A wildly laid out castle, swords, and whips? These seem familiar.
One of the biggest games to ever hit a crowd-funding platform has finally seen its release. Former Tokimeki Memorial writer and the man who revitalized the Castlevania franchise, Koji Igarashi’s spiritual successor to Castlevania: Symphony of the Night has arrived in the form of Bloodstained: Ritual of the Night. Going into Bloodstained, the big questions are does it hold a candle to Iga’s previous Metroidvania games, does this game revitalize that genre or showcase Iga’s talents, and does it break free from the crowd-funding curse that has plagued other highly backed games? In order to find out, we’re unfortunately going to have to stain ourselves with blood, maneuver our way through a castle that must’ve been built by an incredibly eccentric architect, and choose between a sword or a whip as the demons of the night are standing in our way.
Creating the successor to what some people say is one of the greatest games of all time can’t be an easy task. Do you just make a carbon copy or do you try to take the original concept and revise it for the modern era? Thankfully, Bloodstained does the latter. There’s a wide variety of quests to complete that involve finding equipment, defeating certain amounts of enemies, and just plain old cooking. The story utilizes its 2.5D art style to create cutscenes that take advantage of going from the 2D perspective to 3D. Plus, there’s a variety of bonus modes once you finish the game and more to come later with DLC.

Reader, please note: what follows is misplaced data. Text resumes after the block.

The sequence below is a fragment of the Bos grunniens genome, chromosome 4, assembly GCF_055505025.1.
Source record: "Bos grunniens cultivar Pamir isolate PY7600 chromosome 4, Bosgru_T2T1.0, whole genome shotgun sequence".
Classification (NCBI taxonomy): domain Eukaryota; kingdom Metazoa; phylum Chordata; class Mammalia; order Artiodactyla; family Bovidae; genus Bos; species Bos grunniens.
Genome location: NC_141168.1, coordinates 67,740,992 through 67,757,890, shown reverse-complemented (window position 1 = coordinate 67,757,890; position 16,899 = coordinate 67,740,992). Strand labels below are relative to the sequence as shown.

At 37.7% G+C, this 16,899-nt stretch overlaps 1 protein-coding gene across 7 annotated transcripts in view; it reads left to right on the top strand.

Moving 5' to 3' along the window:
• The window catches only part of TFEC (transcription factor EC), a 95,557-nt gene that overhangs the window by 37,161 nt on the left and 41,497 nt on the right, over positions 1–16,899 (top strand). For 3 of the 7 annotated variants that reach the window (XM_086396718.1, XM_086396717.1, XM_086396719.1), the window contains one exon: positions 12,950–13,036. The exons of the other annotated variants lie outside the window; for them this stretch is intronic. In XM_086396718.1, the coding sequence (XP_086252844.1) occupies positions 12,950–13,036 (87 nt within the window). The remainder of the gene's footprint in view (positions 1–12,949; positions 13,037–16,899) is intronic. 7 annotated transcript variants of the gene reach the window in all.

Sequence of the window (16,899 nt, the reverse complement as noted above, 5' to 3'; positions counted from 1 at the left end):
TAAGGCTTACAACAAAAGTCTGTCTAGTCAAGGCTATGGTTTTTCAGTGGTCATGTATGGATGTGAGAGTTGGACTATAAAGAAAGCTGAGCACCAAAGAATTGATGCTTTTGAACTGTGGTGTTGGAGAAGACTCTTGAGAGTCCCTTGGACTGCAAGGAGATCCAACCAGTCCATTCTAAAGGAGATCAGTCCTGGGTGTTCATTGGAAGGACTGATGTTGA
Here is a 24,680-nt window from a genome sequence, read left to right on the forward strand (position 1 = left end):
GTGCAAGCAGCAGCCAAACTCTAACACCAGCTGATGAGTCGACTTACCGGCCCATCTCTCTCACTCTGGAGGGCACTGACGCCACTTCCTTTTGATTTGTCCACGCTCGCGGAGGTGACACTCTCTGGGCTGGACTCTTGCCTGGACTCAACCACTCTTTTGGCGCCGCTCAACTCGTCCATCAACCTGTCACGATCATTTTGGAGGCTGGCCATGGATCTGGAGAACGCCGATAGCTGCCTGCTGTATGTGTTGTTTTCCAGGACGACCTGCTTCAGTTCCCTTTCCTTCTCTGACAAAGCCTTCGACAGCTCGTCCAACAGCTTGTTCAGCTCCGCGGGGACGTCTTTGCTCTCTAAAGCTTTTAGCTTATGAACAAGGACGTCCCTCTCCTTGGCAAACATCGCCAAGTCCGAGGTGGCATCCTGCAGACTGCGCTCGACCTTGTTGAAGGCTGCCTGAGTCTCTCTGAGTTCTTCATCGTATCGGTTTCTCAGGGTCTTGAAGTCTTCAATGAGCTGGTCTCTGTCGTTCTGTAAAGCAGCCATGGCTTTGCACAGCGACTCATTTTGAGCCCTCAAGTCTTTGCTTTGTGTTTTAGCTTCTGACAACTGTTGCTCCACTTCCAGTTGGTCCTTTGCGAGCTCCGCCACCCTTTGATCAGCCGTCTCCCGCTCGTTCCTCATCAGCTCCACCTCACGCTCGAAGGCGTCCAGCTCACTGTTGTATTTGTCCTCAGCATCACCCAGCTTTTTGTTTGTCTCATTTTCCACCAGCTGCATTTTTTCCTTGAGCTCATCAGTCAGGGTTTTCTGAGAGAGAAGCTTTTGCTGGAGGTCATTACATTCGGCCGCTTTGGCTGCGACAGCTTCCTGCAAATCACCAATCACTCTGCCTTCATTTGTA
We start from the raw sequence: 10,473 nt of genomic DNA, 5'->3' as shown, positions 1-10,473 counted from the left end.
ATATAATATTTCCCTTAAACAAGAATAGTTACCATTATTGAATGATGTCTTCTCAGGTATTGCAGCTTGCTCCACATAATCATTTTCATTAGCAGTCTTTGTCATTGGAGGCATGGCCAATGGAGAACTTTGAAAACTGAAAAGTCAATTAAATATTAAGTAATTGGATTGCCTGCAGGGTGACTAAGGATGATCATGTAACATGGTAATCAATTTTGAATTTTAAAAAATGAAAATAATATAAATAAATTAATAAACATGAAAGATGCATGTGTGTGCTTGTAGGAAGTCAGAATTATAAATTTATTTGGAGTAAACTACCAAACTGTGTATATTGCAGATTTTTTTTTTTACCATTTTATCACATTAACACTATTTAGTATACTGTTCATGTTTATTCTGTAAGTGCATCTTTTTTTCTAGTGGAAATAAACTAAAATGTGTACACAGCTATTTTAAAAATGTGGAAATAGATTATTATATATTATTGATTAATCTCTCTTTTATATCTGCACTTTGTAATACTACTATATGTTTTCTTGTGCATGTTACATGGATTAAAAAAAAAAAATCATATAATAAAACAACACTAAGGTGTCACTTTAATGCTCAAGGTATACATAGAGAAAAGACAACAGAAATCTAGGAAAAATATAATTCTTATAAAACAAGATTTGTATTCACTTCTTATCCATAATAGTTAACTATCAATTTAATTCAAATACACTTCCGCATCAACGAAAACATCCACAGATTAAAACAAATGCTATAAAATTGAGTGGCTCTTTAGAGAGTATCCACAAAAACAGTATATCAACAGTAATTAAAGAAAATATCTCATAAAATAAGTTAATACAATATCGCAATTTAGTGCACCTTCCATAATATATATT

But while this game brings forth modern enhancements, the key aspect that you’ll immediately want to know about when booting the game up is whether or not the gameplay is as tight as you remember. And once you’re given control, it’s easy to see that it actually is. From being able to backdash, attack immediately after landing from a jump, and having precise control over Miriam, Bloodstained recreates the familiar, comfortable feel of past games. And that's great, because if all it had to offer was a brief rush of nostalgia, it would be in trouble.
The classic feel is extended toward exploration and discovering the hidden secrets of the castle. There’s numerous walls you’ve got to break open to reveal health, mana, capacity upgrades, or entire new areas. Certain areas will need specific upgrades that you’ll gain over the course of fighting bosses and exploring, and every new area gives you a good sense of progression along with a helpful item or ability that’ll allow you continue further on. At times it may feel a bit obtuse with where you should go or what you need, which for some players might be frustrating, but others will love that sense of poking and prodding through the castle.